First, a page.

Ordinary disciples

classroom-of-empty-chairs1We’ve all got a lot to learn.

Like most kids, I went straight through from preschool to kindergarten, then on to elementary school and junior and senior high. After college, there was a break of about four years during which I worked and got married. We were off to graduate school on our second anniversary. I became a professor six years later, before finishing grad school.

That was 30 years ago. The way I figure it, I’ve been in classrooms, either as a student or a teacher, for a total of about 50 years now.

Someday in the not too distant future, I’ll retire from teaching, at least formally. But in one way or another, I will be a student until the day I die.

As we’ve seen in previous posts, John the Baptist had his own “disciples.” The Greek word is related to the verb “to learn,” and is the root of our English word, “mathematics” (I threw that in for my wife, who’s been teaching math longer than I’ve been a prof). The word was used for people who would attach themselves to rabbis, to shadow and learn from them. And the Baptist, apparently, had trained his students well. When John pointed to Jesus as the Lamb of God, his disciples left him to follow Jesus, with no long goodbyes.

We know little about Jesus’ disciples overall. But perhaps the most noteworthy thing about them as a group is that they were quite ordinary men from different walks of life. Simon, for example, was a fisherman. When he met Jesus, he promptly received a new name and identity: henceforth, he would be Cephas, Peter, the Rock. But no one else got as bold a prediction of his potential.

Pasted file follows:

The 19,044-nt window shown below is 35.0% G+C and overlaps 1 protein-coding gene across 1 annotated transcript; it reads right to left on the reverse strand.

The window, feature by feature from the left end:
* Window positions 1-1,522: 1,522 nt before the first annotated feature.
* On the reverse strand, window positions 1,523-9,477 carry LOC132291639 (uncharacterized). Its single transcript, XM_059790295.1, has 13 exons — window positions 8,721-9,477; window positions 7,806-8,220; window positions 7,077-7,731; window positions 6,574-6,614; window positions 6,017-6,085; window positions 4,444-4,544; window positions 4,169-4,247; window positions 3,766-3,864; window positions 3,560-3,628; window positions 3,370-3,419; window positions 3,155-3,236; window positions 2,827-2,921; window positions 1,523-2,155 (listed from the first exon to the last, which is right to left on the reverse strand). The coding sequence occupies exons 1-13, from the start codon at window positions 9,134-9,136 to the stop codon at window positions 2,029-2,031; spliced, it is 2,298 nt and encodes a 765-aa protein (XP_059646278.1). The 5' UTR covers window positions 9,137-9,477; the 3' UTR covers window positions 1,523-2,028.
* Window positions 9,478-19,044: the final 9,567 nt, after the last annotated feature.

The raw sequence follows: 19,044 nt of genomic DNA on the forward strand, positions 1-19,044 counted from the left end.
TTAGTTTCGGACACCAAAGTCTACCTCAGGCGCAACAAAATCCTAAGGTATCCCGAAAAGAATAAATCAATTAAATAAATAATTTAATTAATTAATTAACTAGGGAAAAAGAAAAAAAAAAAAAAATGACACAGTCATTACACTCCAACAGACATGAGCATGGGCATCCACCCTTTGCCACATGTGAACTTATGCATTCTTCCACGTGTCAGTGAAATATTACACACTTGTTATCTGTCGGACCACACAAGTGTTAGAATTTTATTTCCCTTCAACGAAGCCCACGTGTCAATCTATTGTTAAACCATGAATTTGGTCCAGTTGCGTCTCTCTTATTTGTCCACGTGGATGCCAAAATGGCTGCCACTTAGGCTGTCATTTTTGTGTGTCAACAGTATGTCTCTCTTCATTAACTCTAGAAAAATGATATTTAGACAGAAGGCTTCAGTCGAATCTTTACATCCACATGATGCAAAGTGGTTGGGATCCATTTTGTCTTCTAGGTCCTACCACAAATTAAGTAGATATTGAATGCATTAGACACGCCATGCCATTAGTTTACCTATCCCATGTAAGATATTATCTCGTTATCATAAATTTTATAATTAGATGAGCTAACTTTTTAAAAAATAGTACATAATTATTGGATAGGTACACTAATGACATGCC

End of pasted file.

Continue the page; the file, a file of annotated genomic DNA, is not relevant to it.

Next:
Take Philip, the only one in John 1 whom Jesus calls directly. What little we know about Philip from the gospels isn’t terribly encouraging.

In John 6, for example, Jesus knows that he’s about to miraculously feed 5,000 people from a boy’s sack lunch. But he decides to test Philip first. “Looks like we’ve got a lot of mouths to feed, Philip,” Jesus observes. “Where can we buy enough bread?”

Philip doesn’t pull out his iPhone and ask Siri for the nearest supermarket. He probably utters the Aramaic equivalent of “No way!” and insists that they don’t have the money to buy that much food anyway. He’s not expecting a miracle. He can’t imagine what’s possible for Jesus, only what seems impossible for anyone.

Later, in John 14, Jesus tells his disciples that he must leave them soon, to prepare a place for them in his Father’s house. Understandably, the disciples are distraught and confused. Philip reaches out for reassurance: “Lord, show us the Father, and we will be satisfied” (vs. 8). I can imagine Jesus sighing wearily as he responds: “Have I been with you all this time, Philip, and you still do not know me? Whoever has seen me has seen the Father” (vs. 9, NRSV).

For a disciple, Philip doesn’t have particularly impressive gifts of knowledge or insight. But maybe he doesn’t need to. In John 1, he acts faithfully in two ways. First, when Jesus calls, he follows. And second, he invites a friend.

Nathanael scoffs when Philip tells him that Jesus is from Nazareth (scholars tend to read this as a bit of small-town rivalry). Philip doesn’t answer Nathanael’s skepticism directly. Instead, he simply says, “Come and see” (vs. 46) — and it’s no accident, I think, that Philip’s words echo Jesus’ own (vs. 39).

What makes us disciples, in other words, is not that we’re straight-A students. We’re all learners, and we always will be. Like Philip, we may even lack imagination.

But we can follow when Jesus calls. And even if we don’t understand everything we’re taught, we can always invite a friend to come and see.